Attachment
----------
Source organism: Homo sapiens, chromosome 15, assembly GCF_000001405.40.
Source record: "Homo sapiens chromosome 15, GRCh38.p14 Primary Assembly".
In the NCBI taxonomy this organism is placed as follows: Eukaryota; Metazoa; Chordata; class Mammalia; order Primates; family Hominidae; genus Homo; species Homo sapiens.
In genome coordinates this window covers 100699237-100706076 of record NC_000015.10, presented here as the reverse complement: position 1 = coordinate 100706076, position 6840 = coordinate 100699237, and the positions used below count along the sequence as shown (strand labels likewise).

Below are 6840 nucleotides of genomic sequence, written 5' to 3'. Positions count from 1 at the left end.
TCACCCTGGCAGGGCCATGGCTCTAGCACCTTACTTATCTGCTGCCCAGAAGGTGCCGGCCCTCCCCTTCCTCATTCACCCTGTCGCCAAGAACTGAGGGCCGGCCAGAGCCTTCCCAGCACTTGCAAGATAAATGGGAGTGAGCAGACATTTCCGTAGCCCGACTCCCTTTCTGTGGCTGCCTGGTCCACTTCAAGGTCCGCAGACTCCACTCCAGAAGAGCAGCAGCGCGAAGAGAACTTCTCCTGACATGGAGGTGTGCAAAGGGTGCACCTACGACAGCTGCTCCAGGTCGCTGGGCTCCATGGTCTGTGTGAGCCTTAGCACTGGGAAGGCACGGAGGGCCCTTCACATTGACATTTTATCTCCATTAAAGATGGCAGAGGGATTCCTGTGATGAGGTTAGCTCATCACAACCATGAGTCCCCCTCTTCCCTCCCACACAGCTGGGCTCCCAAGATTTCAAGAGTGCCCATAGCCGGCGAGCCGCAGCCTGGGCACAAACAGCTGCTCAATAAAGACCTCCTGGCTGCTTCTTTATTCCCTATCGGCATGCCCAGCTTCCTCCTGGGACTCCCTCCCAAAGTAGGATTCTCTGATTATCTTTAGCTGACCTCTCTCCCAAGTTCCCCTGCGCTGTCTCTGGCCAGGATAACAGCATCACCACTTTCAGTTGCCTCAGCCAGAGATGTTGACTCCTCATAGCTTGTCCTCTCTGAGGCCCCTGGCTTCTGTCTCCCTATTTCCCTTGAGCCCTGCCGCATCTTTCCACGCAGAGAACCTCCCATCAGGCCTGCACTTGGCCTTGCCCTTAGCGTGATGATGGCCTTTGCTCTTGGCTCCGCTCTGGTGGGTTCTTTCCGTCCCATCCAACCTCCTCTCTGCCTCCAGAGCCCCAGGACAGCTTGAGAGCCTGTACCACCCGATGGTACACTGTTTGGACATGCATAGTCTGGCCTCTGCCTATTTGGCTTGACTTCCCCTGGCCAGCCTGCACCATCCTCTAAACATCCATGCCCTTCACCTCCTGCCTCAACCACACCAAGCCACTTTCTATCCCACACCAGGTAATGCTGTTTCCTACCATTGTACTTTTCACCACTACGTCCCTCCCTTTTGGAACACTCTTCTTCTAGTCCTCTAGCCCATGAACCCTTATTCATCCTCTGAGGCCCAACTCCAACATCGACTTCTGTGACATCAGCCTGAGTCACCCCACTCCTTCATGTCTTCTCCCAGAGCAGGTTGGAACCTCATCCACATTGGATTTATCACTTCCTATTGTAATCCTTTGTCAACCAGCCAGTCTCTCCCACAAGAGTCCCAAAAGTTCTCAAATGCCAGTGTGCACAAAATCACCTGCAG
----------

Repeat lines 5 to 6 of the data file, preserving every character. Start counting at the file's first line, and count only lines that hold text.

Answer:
Below are 6840 nucleotides of genomic sequence, written 5' to 3'. Positions count from 1 at the left end.
TCACCCTGGCAGGGCCATGGCTCTAGCACCTTACTTATCTGCTGCCCAGAAGGTGCCGGCCCTCCCCTTCCTCATTCACCCTGTCGCCAAGAACTGAGGGCCGGCCAGAGCCTTCCCAGCACTTGCAAGATAAATGGGAGTGAGCAGACATTTCCGTAGCCCGACTCCCTTTCTGTGGCTGCCTGGTCCACTTCAAGGTCCGCAGACTCCACTCCAGAAGAGCAGCAGCGCGAAGAGAACTTCTCCTGACATGGAGGTGTGCAAAGGGTGCACCTACGACAGCTGCTCCAGGTCGCTGGGCTCCATGGTCTGTGTGAGCCTTAGCACTGGGAAGGCACGGAGGGCCCTTCACATTGACATTTTATCTCCATTAAAGATGGCAGAGGGATTCCTGTGATGAGGTTAGCTCATCACAACCATGAGTCCCCCTCTTCCCTCCCACACAGCTGGGCTCCCAAGATTTCAAGAGTGCCCATAGCCGGCGAGCCGCAGCCTGGGCACAAACAGCTGCTCAATAAAGACCTCCTGGCTGCTTCTTTATTCCCTATCGGCATGCCCAGCTTCCTCCTGGGACTCCCTCCCAAAGTAGGATTCTCTGATTATCTTTAGCTGACCTCTCTCCCAAGTTCCCCTGCGCTGTCTCTGGCCAGGATAACAGCATCACCACTTTCAGTTGCCTCAGCCAGAGATGTTGACTCCTCATAGCTTGTCCTCTCTGAGGCCCCTGGCTTCTGTCTCCCTATTTCCCTTGAGCCCTGCCGCATCTTTCCACGCAGAGAACCTCCCATCAGGCCTGCACTTGGCCTTGCCCTTAGCGTGATGATGGCCTTTGCTCTTGGCTCCGCTCTGGTGGGTTCTTTCCGTCCCATCCAACCTCCTCTCTGCCTCCAGAGCCCCAGGACAGCTTGAGAGCCTGTACCACCCGATGGTACACTGTTTGGACATGCATAGTCTGGCCTCTGCCTATTTGGCTTGACTTCCCCTGGCCAGCCTGCACCATCCTCTAAACATCCATGCCCTTCACCTCCTGCCTCAACCACACCAAGCCACTTTCTATCCCACACCAGGTAATGCTGTTTCCTACCATTGTACTTTTCACCACTACGTCCCTCCCTTTTGGAACACTCTTCTTCTAGTCCTCTAGCCCATGAACCCTTATTCATCCTCTGAGGCCCAACTCCAACATCGACTTCTGTGACATCAGCCTGAGTCACCCCACTCCTTCATGTCTTCTCCCAGAGCAGGTTGGAACCTCATCCACATTGGATTTATCACTTCCTATTGTAATCCTTTGTCAACCAGCCAGTCTCTCCCACAAGAGTCCCAAAAGTTCTCAAATGCCAGTGTGCACAAAATCACCTGCAG